The impetus for the Brown Mamas Breastfeed Project was a dormant one for months. Each time I got a nasty glare, surprised look, or harsh word from a stranger about breastfeeding my son in public, I knew that more regular women like myself needed to do more to increase the visibility of breastfeeding in our communities. Though I come from a breastfeeding family, I still get questions from family members about “my plan” for breastfeeding and when I’m going to stop. Today, my son turns 11 months old and I don’t have a plan for stopping. Some may pant me naive, but for as long as I can let him transition into a full-diet of solids on his own time, that’s as much of a plan as I have.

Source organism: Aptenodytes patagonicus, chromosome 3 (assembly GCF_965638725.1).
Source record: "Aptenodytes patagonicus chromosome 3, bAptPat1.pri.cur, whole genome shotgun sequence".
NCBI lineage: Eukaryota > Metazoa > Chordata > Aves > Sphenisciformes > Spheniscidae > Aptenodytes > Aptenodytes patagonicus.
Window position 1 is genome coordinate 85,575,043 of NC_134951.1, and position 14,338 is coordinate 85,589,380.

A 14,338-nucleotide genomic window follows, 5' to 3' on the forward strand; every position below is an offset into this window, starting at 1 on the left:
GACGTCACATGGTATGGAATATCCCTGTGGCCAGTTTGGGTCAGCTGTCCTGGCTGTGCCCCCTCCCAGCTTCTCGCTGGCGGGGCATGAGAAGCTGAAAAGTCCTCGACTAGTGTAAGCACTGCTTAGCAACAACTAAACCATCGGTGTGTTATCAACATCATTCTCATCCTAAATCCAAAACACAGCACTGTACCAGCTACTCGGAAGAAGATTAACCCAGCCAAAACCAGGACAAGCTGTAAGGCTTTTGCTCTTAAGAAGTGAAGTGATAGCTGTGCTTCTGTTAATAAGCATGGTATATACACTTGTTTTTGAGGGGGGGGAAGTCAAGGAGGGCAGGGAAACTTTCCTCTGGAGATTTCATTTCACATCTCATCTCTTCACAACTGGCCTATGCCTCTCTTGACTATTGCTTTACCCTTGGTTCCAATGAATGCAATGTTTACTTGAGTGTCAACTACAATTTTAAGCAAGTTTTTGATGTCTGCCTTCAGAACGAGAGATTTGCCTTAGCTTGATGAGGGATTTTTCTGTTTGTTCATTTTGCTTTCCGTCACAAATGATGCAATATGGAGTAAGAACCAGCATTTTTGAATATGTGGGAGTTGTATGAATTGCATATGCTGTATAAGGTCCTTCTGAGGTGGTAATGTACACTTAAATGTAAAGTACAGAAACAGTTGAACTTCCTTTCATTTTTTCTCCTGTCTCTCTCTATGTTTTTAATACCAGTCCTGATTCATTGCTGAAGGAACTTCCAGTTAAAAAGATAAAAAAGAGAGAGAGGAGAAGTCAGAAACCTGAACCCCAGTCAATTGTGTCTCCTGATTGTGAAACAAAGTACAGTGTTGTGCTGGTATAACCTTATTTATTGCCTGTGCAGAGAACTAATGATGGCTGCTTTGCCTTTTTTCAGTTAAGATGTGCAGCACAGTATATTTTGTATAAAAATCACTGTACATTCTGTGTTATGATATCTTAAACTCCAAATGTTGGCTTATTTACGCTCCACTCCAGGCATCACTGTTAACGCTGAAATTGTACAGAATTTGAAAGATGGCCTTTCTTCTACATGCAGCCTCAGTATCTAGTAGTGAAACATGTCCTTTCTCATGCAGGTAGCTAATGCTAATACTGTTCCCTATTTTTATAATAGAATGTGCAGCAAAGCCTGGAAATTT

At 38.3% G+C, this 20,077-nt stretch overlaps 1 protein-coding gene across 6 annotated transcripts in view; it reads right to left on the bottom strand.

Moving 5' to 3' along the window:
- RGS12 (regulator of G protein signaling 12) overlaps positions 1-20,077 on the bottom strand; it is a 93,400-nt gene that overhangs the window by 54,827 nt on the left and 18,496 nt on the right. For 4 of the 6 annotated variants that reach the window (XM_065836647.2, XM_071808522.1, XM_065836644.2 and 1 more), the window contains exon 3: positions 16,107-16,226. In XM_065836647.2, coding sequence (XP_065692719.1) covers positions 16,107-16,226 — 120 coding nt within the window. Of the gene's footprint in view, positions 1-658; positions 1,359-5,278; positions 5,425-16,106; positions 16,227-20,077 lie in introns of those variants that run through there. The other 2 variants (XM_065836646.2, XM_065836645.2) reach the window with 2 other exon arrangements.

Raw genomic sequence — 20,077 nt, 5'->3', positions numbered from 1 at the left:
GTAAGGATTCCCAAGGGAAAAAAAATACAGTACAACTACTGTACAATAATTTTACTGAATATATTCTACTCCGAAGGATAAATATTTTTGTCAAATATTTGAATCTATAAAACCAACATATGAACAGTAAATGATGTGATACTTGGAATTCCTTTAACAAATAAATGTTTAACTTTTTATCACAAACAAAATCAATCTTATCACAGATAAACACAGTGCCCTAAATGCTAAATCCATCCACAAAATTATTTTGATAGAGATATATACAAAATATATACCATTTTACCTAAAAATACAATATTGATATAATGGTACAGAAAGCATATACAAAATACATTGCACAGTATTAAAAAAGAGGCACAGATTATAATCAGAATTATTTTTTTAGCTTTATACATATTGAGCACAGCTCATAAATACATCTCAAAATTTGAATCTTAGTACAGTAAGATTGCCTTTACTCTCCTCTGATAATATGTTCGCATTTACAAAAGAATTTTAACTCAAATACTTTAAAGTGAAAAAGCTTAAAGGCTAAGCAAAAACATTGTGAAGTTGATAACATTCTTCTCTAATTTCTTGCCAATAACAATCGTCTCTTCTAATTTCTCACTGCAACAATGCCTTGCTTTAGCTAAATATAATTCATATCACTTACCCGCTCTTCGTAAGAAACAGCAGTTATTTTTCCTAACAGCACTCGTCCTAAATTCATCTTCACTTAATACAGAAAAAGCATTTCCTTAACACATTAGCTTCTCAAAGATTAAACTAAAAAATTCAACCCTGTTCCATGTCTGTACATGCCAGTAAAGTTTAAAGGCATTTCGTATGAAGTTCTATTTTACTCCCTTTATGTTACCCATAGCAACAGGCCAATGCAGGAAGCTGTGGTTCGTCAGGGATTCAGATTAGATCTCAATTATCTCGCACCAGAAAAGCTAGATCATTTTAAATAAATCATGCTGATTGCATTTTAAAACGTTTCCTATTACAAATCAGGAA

Still, my confidence in the power of breastfeeding is unshakable. This capacity to love my child through nourishment and intimacy has been a gift to me, even when it’s challenging. I wrote this about my background with breastfeeding in the initial call for photos for the Brown Mamas Breastfeed Project:
When I was pregnant, the question of whether or not to breastfeed wasn’t even a consideration. I had no clue that as a brown mama, society and even the people in my community would EXPECT me not to. I realize now that this is because breastfeeding was the norm for women who raised me, but not for a significant number of other African-American girls and women coming of age since the advent of formula. My mother had three more amazing daughters after me and breastfed them with no announcement or hesitation. It wasn’t melodramatic, just regular old breastfeeding.It wasn’t until I encountered confusion and hostility from people in public that I realized how simple and effective visibility can be in promoting breastfeeding.
I firmly believe that planting the seed early and often that breastfeeding is natural and mother’s milk is almost always best for the baby — magical even — can go a long way.